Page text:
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Freestanding Battenberg Lace Snowflake Doily with Fabric Insert # 17429

These are instructions on how to embroider and assemble the Freestanding Battenberg Lace Snowflake Doily.

The design should be embroidered 6 times to be assembled into a large doily/tabletopper about 21" across (54 cm). Hand-stitching is used for assembly of the lace. Machine stitching is used for the fabric center.
Photo with the finished doily decorating a Christmas table with candles in the center

Screenshot of the design

Stitches: 53566
Size: 199 x 201 mm
Colors: 2/2
You will need: water-soluble stabilizer, cotton embroidery threads, a piece of fabric, a fat quatrer, for the center; embroidery machine, sewing machine, needle for hand-stitching, graph pencil, a sheet of paper, scissors.
Stabilizers: We recommend to use water-soluble mesh, such as Vilene. Vilene D0102 is a non-woven dissolvable stabilizer which is imported into the US, is sold in large rolls and is sometimes packaged under different brand names. Some of these brand names are Fabri-Solvy by Sulky, Avalon Plus by Madeira, Wash-Away, and Aqua Magic.

Film-like water soluble stabilizers, such as Solvy by Sulky, Avalon by Madeira and Badge Master are not suitable for Free-Standing Lace embroidery.

Threads: The thinner the thread, the finer the final product will be. That is why for this project we recommend machine quilting cotton thread, which gives bulk to the lace and makes it look hand-made.

Embroidery polyester thread will make very fine web-like lace.

Embroidery rayon thread is too soft, it does not keep its shape and often its color will fade under the influence of chemicals from the water-soluble mesh.

You can use 40-, 50- or even 60-weight cotton, and you can use it both in the bobbin and in the needle. If you use 40-weight cotton thread for the needle, you shoul use 50- or 60-weight cotton in the bobbin.

We used Signature machine quilting cotton thread both in the needle and in the bobbin, but similar threads from other companies should work just as well.

The drawback of cotton thread is lint. Please don't forget to clean the machine with a soft brush or compressed air after each embroidery.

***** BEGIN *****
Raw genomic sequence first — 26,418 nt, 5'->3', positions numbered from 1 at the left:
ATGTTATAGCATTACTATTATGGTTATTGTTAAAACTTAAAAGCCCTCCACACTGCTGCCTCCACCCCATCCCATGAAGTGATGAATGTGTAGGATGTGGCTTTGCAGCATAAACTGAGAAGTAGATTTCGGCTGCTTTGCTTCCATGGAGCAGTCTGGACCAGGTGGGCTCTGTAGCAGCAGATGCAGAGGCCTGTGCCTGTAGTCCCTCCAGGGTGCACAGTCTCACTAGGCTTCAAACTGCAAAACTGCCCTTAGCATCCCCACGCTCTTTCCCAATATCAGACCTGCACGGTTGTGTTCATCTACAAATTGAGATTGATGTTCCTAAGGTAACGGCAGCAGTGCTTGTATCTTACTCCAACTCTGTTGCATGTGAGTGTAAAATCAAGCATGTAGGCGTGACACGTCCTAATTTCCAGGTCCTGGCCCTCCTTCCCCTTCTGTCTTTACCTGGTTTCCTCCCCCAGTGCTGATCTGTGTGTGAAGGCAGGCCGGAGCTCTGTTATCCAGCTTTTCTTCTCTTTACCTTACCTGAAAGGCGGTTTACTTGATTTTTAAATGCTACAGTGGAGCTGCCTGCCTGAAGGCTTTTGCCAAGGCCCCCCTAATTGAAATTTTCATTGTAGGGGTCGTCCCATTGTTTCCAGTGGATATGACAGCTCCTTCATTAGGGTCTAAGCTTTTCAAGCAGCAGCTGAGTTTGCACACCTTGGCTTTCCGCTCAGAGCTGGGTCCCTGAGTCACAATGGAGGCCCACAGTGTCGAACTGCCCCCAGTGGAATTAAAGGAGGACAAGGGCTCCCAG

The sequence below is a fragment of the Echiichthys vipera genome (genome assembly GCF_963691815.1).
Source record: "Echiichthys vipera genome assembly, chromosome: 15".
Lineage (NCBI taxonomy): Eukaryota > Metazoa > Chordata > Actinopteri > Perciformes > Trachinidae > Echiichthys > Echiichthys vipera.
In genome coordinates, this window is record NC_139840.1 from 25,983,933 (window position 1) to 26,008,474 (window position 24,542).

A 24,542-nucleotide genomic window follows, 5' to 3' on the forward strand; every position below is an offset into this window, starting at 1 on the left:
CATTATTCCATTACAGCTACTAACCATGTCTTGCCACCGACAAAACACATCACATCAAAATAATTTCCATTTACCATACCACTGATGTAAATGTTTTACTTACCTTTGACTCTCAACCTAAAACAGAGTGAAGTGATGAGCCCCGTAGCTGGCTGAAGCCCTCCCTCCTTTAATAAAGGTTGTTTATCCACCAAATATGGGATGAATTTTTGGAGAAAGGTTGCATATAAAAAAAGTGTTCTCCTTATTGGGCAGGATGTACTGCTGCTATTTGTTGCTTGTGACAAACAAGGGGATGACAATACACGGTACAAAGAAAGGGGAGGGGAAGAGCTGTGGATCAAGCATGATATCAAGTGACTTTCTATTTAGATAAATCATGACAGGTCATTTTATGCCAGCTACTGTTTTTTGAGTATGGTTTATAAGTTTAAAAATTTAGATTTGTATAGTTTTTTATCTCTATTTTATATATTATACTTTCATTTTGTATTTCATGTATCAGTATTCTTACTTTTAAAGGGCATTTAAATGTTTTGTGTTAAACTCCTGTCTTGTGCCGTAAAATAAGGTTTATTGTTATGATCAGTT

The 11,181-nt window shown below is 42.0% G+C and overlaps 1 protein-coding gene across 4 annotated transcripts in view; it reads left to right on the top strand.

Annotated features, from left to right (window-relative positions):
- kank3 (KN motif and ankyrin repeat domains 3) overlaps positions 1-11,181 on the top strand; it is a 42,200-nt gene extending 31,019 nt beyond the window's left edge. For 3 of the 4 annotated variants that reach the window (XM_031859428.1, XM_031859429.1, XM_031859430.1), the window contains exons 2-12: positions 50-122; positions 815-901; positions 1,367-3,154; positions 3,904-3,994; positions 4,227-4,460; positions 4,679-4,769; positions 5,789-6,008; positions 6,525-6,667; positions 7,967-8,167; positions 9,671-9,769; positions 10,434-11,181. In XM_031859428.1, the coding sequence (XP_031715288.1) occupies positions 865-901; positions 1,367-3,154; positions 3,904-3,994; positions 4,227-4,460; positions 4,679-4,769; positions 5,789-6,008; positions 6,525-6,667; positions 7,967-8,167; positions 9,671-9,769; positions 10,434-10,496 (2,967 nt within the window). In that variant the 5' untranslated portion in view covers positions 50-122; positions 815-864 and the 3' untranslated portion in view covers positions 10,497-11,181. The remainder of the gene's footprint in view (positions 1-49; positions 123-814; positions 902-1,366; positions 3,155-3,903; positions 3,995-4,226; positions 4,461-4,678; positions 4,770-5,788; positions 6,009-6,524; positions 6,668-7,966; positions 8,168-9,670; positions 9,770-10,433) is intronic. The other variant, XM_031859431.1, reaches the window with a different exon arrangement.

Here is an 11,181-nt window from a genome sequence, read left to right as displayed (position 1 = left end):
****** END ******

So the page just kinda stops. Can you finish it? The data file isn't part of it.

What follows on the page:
To get two-sided embroidery, use threads of the same color in the needle and in the bobbin.

Photo with the finished doily decorating a Christmas table with candles in the center

Needles: We use size 80/12 embroidery needles and 80/12 metallic needles. Our experience shows that cotton thread used with metallic needles gives less lint. The needles should be sharp, so it's advisable to change them often.
Most Importantly: ALWAYS make a test stitch-out and wash away the stabilizer. This helps you to select the threads, needles, stabilizers and settings of your machine correctly. It's very important to select the correct thread tension!
You can read more about how to embroider Battenberg lace in our tutorial.
Photo, close-up, of the finished doily decorating a Christmas table with candles in the center

Washing out the Stabilizer:
Rinsing away the stabilizer is also an important step, because the lace can be stretched or distorted if this is done incorrectly. We recommend to use a foam board and stainless pins.

Cut away the excess stabilizer close to the stitches. Take your time and carefully pin every single loop on the lace's outer edge to the board.

Now place the board into a bowl with luke-warm water. Leave the board in the water for at least half an hour. Change the water a couple of times.

Take the board out of the water and leave to air dry. Do not unpin the lace until it's completely dry.

Photo demonstrating how to pin machine embroidered lace to a foam board for further washing out of the stabilizer
This stitch-out is used for demonstation purposes only.
Making the Doily
Embroider the design 6 times. Wash out the stabilizer, leave the stitch-outs to air-dry.
Lay the stitch-outs in a circle.

Using the same thread with which you made the embroidery, connect the loops of the neighboring stitch-outs.
Photo demonstrating how to sew the lace parts together

Position the lace on a sheet of paper and trace the inner hexagon with a graph pencil. Add 3/8" on each side for seam alowance. Cut out the paper template.

If you are using medium-weight fabric for the center, position the template over the fabric, trace and cut out once. If you are using light-weight fabric, cut twice.
For medium-weight fabric: zig-zag or serge the raw edges.

For light-weight fabric: position the pieces face to face, align all edges and machine-stitch along 5 sides, seam allowance a little bit less than 1/4".

Cut the corners.

Turn right side out through the unstitched sixth side. Press. Tuck in the edges of the opening and press.
Position the lace frame over the hexagon, pin the edges. On the sewing machine, topstitch the lace in place along the lace edge.
Photo showing the attached fabric center to the lace from the back side

This is what the attached fabric center looks like from the back.
A close-up photo of the lace attached to the fabric from the right side.

This is what the attached fabric center looks like from the right side.
You are done!
Here are more pictures of the finished doily.
Photo of the finished doily with fabric insert

A close-up photo of the lace under a small Christmas tree

Photo with the finished doily decorating a Christmas table with a candle in the center


Have fun!
Back to Freestanding Battenberg Lace Snowflake Doily
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